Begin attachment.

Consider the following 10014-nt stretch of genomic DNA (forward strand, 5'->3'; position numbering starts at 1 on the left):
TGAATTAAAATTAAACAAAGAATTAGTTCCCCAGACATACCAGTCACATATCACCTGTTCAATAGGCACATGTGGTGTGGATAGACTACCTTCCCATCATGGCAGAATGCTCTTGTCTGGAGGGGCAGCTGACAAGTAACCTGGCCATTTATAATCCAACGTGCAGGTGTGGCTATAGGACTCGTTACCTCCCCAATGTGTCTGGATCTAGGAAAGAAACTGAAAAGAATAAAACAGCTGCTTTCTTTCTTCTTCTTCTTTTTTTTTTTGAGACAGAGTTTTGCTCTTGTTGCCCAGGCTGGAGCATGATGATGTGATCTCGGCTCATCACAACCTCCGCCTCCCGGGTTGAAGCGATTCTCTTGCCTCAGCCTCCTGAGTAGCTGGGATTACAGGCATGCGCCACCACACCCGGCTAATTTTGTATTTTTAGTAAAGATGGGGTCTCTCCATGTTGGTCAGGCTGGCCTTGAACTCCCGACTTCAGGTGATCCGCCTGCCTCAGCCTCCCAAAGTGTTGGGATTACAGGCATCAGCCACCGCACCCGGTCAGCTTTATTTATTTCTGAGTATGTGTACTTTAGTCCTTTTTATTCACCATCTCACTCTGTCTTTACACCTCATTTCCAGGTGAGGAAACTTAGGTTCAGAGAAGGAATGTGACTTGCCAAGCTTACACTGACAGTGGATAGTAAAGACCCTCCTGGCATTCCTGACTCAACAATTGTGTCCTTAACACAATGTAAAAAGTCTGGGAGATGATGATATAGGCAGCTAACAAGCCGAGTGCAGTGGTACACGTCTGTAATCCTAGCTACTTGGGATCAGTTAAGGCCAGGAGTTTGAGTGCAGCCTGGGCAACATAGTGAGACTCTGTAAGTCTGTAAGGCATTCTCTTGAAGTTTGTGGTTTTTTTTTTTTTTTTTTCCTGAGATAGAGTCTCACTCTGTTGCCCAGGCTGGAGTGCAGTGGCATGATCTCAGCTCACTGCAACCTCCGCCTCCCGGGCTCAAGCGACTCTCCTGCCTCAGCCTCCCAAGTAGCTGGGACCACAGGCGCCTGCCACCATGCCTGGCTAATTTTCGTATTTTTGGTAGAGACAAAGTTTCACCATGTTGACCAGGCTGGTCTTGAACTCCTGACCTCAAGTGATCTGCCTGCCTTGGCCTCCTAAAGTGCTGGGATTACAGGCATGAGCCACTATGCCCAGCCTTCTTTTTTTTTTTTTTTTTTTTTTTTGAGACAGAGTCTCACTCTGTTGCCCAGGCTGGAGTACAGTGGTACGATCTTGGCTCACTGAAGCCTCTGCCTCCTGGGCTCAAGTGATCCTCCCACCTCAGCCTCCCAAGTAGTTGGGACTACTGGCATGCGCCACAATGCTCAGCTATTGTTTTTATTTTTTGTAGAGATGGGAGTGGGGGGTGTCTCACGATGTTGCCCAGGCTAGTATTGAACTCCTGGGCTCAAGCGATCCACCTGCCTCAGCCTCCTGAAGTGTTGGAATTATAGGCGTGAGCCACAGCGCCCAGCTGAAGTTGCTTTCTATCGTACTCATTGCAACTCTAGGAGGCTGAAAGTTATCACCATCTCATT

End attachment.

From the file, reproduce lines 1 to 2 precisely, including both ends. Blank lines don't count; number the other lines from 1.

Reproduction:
Consider the following 10014-nt stretch of genomic DNA (forward strand, 5'->3'; position numbering starts at 1 on the left):
TGAATTAAAATTAAACAAAGAATTAGTTCCCCAGACATACCAGTCACATATCACCTGTTCAATAGGCACATGTGGTGTGGATAGACTACCTTCCCATCATGGCAGAATGCTCTTGTCTGGAGGGGCAGCTGACAAGTAACCTGGCCATTTATAATCCAACGTGCAGGTGTGGCTATAGGACTCGTTACCTCCCCAATGTGTCTGGATCTAGGAAAGAAACTGAAAAGAATAAAACAGCTGCTTTCTTTCTTCTTCTTCTTTTTTTTTTTGAGACAGAGTTTTGCTCTTGTTGCCCAGGCTGGAGCATGATGATGTGATCTCGGCTCATCACAACCTCCGCCTCCCGGGTTGAAGCGATTCTCTTGCCTCAGCCTCCTGAGTAGCTGGGATTACAGGCATGCGCCACCACACCCGGCTAATTTTGTATTTTTAGTAAAGATGGGGTCTCTCCATGTTGGTCAGGCTGGCCTTGAACTCCCGACTTCAGGTGATCCGCCTGCCTCAGCCTCCCAAAGTGTTGGGATTACAGGCATCAGCCACCGCACCCGGTCAGCTTTATTTATTTCTGAGTATGTGTACTTTAGTCCTTTTTATTCACCATCTCACTCTGTCTTTACACCTCATTTCCAGGTGAGGAAACTTAGGTTCAGAGAAGGAATGTGACTTGCCAAGCTTACACTGACAGTGGATAGTAAAGACCCTCCTGGCATTCCTGACTCAACAATTGTGTCCTTAACACAATGTAAAAAGTCTGGGAGATGATGATATAGGCAGCTAACAAGCCGAGTGCAGTGGTACACGTCTGTAATCCTAGCTACTTGGGATCAGTTAAGGCCAGGAGTTTGAGTGCAGCCTGGGCAACATAGTGAGACTCTGTAAGTCTGTAAGGCATTCTCTTGAAGTTTGTGGTTTTTTTTTTTTTTTTTTCCTGAGATAGAGTCTCACTCTGTTGCCCAGGCTGGAGTGCAGTGGCATGATCTCAGCTCACTGCAACCTCCGCCTCCCGGGCTCAAGCGACTCTCCTGCCTCAGCCTCCCAAGTAGCTGGGACCACAGGCGCCTGCCACCATGCCTGGCTAATTTTCGTATTTTTGGTAGAGACAAAGTTTCACCATGTTGACCAGGCTGGTCTTGAACTCCTGACCTCAAGTGATCTGCCTGCCTTGGCCTCCTAAAGTGCTGGGATTACAGGCATGAGCCACTATGCCCAGCCTTCTTTTTTTTTTTTTTTTTTTTTTTTGAGACAGAGTCTCACTCTGTTGCCCAGGCTGGAGTACAGTGGTACGATCTTGGCTCACTGAAGCCTCTGCCTCCTGGGCTCAAGTGATCCTCCCACCTCAGCCTCCCAAGTAGTTGGGACTACTGGCATGCGCCACAATGCTCAGCTATTGTTTTTATTTTTTGTAGAGATGGGAGTGGGGGGTGTCTCACGATGTTGCCCAGGCTAGTATTGAACTCCTGGGCTCAAGCGATCCACCTGCCTCAGCCTCCTGAAGTGTTGGAATTATAGGCGTGAGCCACAGCGCCCAGCTGAAGTTGCTTTCTATCGTACTCATTGCAACTCTAGGAGGCTGAAAGTTATCACCATCTCATT